In England and Wales the divorce process has three stages. The first stage is the issue of the divorce petition. Some people wrongly think that a petition can be filed on irreconcilable differences. Whilst there is a lot of support for no fault divorce, this is not the situation at the present time.
Grounds for Divorce
The ground for divorce is that the marriage has broken down irretrievably but the party filing the petition (known as the petitioner) needs to cite one or more of the following grounds:
- Desertion for a period of two years;
- Unreasonable behaviour;
- Two years’ separation by consent;
- Five years’ separation without consent.
This is the second stage in the process having filed the petition. A Decree Nisi is rather like a provisional driving licence. The parties are almost divorced but not quite. If the parties decide to reconcile, which does happen on occasions, then they can apply to rescind the Decree Nisi and will still be married. The court can deal with a financial order once a Decree Nisi has been granted so the court has power to deal with the transfer of properties, maintenance, payment of a lump sum, pension sharing order, etc.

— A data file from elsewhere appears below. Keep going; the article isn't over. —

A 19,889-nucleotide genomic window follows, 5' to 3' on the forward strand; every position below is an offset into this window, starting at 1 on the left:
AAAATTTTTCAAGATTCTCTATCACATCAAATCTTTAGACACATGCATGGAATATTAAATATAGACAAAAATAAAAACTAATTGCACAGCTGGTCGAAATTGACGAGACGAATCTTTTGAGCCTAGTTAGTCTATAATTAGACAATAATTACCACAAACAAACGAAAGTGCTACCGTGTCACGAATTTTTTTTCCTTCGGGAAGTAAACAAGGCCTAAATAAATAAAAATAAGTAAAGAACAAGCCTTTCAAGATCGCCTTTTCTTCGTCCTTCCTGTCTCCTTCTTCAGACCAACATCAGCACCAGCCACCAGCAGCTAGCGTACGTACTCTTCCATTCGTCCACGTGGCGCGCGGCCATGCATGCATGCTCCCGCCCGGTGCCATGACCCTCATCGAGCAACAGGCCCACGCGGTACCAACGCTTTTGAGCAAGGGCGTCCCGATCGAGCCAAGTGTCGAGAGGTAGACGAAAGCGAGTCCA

This is the final stage in the divorce process. The petitioner is the person who filed the petition with the marriage certificate and court fee. The petitioner can apply for the Decree to be made absolute six weeks and one day from the date the Decree Nisi was pronounced. The court seals and issues the Decree Absolute. On some occasions the petitioner fails or refuses to apply for the Decree Absolute and in these circumstances the other party (known as the respondent) can apply three months from the date that the petitioner could have applied, so a total of four months, two weeks and a day. If a year has passed since the Decree Nisi was granted then its necessary to apply to the court for leave and to explain why there has been a delay.
Sometimes parties agree to delay Decree Absolute, for example if they have not resolved financial matters or it may be there is a substantial pension and rights can be lost if there is Decree Absolute, so they delay it pending agreement in relation to financial matters.
It is important to check the legal position if you are going to remarry as remarriage can prevent financial claims in certain circumstances.
For more information about the divorce process, please contact a member of our team.